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8  structures 58  species 0  interactions 6152  sequences 3  architectures

Family: Vpu (PF00558)

Summary: Vpu protein

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Vpu Edit Wikipedia article

Vpu
PDB 1pje EBI.jpg
structure of the channel-forming trans-membrane domain of virus protein "u" (vpu) from HIV-1
Identifiers
Symbol Vpu
Pfam PF00558
InterPro IPR008187
SCOP 1vpu
SUPERFAMILY 1vpu
TCDB 1.A.40
Viral Protein Unique
Identifiers
Organism HIV-1
Symbol vpu
Entrez 155945
RefSeq (Prot) NP_057855.1
UniProt Q9WB91
Other data
Chromosome viral genome: 0.01 - 0.01 Mb

Vpu is a protein that in HIV is encoded by the vpu gene. Vpu stands for "Viral Protein Unique". The Vpu gene is found exclusively in HIV-1 and some HIV-1-related simian immunodeficiency virus (SIV) isolates, such as SIVcpz, SIVgsn, and SIVmon, but not in HIV-2 or the majority of SIV isolates.[1] Structural similarities between Vpu and another small viral protein, M2, encoded by influenza A virus were first noted soon after the discovery of Vpu. Since then, M2 has been shown to form cation-selective ion channels when expressed in Xenopus oocytes or mammalian cells and also when purified and reconstituted into planar lipid bilayers.[2]

The Vpu protein acts in the degradation of CD4 in the endoplasmic reticulum and in the enhancement of virion release from the plasma membrane of infected cells.[3] Vpu induces the degradation of the CD4 viral receptor and therefore participates in the general downregulation of CD4 expression during the course of HIV infection. Vpu-mediated CD4 degradation is thought to prevent CD4-Env binding in the endoplasmic reticulum in order to facilitate proper Env assembly into virions.[4] It is found in the membranes of infected cells, but not the virus particles themselves.

Expression[edit]

Vpu and Env are expressed from the same bicistronic mRNA in a Rev-dependent manner, presumably by leaky scanning of ribosomes through the vpu initiation codon.[5] In fact Vpu gene overlaps at its3′-end with the env gene. Several HIV-1 isolates were found to carry point mutations in the Vpu translation initiation codon but have otherwise intact vpu genes. Since removal of the Vpu initiation codon results in increased expression of the downstream env gene, it is possible that HIV-1 actually uses this mechanism as a molecular switch to regulate the relative expression of Vpu or Env in infected cells. The possible benefits of such a regulation are unclear.[6]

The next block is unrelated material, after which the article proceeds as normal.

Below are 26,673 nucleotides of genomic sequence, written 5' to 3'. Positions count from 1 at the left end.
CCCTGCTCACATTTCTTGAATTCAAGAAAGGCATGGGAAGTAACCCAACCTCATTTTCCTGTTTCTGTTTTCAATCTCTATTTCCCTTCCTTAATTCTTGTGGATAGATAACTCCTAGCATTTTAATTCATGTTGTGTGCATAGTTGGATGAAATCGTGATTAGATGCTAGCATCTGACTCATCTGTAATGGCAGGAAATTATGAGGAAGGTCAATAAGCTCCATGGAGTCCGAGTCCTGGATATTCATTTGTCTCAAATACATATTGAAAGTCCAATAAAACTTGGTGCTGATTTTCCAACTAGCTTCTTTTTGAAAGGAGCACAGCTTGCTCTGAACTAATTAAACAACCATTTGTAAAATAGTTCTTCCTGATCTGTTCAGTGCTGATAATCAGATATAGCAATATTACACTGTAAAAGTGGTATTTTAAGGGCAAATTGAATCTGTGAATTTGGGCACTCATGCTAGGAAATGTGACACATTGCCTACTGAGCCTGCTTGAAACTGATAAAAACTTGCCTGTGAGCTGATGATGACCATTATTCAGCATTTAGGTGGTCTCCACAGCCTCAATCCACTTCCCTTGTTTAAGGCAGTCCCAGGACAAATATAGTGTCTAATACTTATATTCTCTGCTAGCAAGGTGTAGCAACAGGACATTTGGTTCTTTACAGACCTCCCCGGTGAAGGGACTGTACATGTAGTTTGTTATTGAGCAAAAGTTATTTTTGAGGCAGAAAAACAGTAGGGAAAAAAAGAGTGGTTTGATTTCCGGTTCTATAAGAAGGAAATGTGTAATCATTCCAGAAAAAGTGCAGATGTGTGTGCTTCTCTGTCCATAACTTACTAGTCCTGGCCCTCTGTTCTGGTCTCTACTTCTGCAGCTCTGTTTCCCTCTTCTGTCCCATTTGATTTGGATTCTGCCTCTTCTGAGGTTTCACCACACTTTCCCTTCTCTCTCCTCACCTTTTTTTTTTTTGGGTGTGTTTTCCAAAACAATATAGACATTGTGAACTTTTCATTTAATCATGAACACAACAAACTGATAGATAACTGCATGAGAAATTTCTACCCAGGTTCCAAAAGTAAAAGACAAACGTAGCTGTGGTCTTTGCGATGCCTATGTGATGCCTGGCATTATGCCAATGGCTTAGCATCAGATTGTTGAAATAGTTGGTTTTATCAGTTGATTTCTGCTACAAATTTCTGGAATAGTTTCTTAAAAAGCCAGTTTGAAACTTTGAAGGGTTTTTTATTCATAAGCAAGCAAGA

Function[edit]

Two main functions have been assigned to the Vpu protein, the first one is known to induce degradation of the viral receptor molecule CD4 and to enhance the release of newly formed virions from the cell surface. Vpu accomplishes these two functions through two distinct mechanisms. In the case of CD4, Vpu acts as a molecular adaptor to connect CD4 to an E3 ubiquitin ligase complex resulting in CD4 degradation by cellular proteasomes. This requires signals located in Vpu’s cytoplasmic domain. Enhancement of virus release on the other hand involves the neutralization of a cellular host factor, BST-2 (also known as CD317, HM1.24, or tetherin) and requires Vpu’s TM domain.[7] however, the exact mechanism of how Vpu counteracts BST-2 is still unclear.[6] In the absence of Vpu, tetherin binds to the viral envelope and ties it to the cell membrane and other viral particles, impeding release of the viral particles. Recent data suggest that the BST-2 transmembrane domain is crucial for interference by Vpu. The interaction of Vpu and BST-2 results in the downregulation of BST-2 from the cell surface.[8]

BST-2, which is an interferon (IFN)-inducible cell surface protein, appears to “tether” HIV to the cell in the absence of Vpu. BST-2 is a heavily glycosylated 29- to 33-kDa integral membrane protein with both a transmembrane domain and a putative glycosylphosphatidylinositol anchor (GPI).[9] At the cell surface, BST2 resides in lipid rafts through the GPI anchor, whereas its TM domain lies outside them, indirectly interacting with the actin cytoskeleton. Vpu primary site of action is the plasma membrane, where this protein targets cell-surface BST-2 through their mutual TM-to-TM binding, leading to lysosomes, partially dependent on βTrCP.[10]